(c) If the court seeks to forfeit a specific property, a notice of the order must be sent to any person who reasonably might appear to be a potential claimant with standing to contest the forfeiture;
(d) This is more so when in practical terms the seized property would be in the hand of an agent, employee, or servant of the person with proprietary interest or right;
(e) Furthermore, as a form of punishment the principle of proportionality ought to apply.
The court held that, a presumptive innocent person whose property is a subject of criminal proceedings should not lose the property without an opportunity to be heard. In the present case, the order on forfeiture was disproportionate to the nature and gravity of the offence and there was a failure to serve notice. Accordingly, the order on forfeiture was quashed.
The court considered a petition whereby the petitioner sought an order of certiorari to quash a Gazette Notice declaring his land to be forest land. The petitioner had entered into a sale agreement with the original owner of the land by which the parties agreed to a down payment upon successful application to the land control board. The Petitioner took immediate possession and contracted to pay the balance of the purchase price after the maize season. The application was made and rejected due to the Ministry of Natural Resource’s interest in the land. Subsequently, the land control board met and the petitioner’s application was granted, however, the land was transferred to the government and marked a forest.
The petitioner argued that during the dispute, its members were harassed and evicted from their farms, with their houses being torched.
The court found that there was no doubt that the petitioner had entered into a sale agreement. Further, the control board acted in a manner to deny the petitioner the land. The court found that based on a letter received from the Commissioner of Land, there was a clear acknowledgment of foul play in the manner in which the government came to buy the land. Further, the government had deprived the petitioner of its right to land and subjected its members to poverty. In conclusion, the court held that the land was to be placed in the name of the petitioner as it was the rightful and lawful owner.
This case concerned a constitutional petition in which the petitioners sought a declaration that the creation of a national reserve through the legal notice 86 of 2000 was unlawful. The court considered the effect of legal notice and whether it was published or degazetted in violation of the law. Lastly, the court considered whether the rights of the community were violated.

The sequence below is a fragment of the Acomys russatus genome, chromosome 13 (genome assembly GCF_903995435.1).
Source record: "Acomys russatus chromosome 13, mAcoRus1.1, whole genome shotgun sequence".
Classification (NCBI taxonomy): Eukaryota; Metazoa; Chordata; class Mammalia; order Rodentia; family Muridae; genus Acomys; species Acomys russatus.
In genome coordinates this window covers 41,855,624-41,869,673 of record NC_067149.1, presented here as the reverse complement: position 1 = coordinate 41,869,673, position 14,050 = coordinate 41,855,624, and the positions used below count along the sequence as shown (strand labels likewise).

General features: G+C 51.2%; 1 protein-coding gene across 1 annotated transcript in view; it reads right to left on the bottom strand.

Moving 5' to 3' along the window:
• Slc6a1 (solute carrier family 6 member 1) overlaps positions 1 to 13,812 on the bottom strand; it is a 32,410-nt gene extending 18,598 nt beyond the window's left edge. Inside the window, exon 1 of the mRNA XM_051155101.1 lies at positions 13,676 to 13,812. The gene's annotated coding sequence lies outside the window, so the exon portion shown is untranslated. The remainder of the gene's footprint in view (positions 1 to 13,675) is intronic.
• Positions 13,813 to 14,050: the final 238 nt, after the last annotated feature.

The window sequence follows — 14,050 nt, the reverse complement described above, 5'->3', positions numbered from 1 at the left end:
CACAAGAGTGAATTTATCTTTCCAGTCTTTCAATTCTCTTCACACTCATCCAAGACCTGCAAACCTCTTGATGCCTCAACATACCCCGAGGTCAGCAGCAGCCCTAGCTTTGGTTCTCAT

The court determined whether the notice was published without consultation and observed that consultations were held between the minister and the county council. The court then considered whether the former president’s alleged verbal revocation of the legal notice at a public rally was a lawful avenue for the revocation of a legal notice. The court held that the Wildlife Conservation and Management Act provided mechanisms on how to withdraw a declaration and as a result, the president had no power to revoke any declaration.
On this basis, the court held that the claim by the petitioners that the land in question was degazetted to be available for their use could not be sustained. In conclusion, the court held that the petitioners failed to show how their rights were violated and therefore could not rely on the new constitution and the act to claim the infringement of their rights. Accordingly, the court dismissed the petition without an order of costs.
The applicants sought a declaratory order, to prevent the respondents from prosecuting them on for the alleged neglecting of their functions under the applicable laws which resulted in the collapse of a dam, injury and loss of life. The court considered whether the applicants’ application amounted to a defence, suitable for determination in the lower court and whether the respondents’ actions in charging the applicants were irrational, unreasonable and procedurally unfair.
The court observed in the first place, that it had no capacity to interfere with lawful exercise of the constitutional and statutory powers of the respondents. The court however stated that in appropriate cases, it was empowered to issue judicial review orders, where there was abuse of power by public authorities. The court further held that the applicable legal provisions, including the constitution place certain duties on public office bearers, particularly the applicants.
The court held that on account of the tragic incident, the actions of the respondents to bring criminal charges against the applicants were not unreasonable or irrational. The court therefore declined to issue the declaratory order, arguing that it was in the public interest that the applicants be subjected to the criminal trial. Accordingly, the application was dismissed with costs.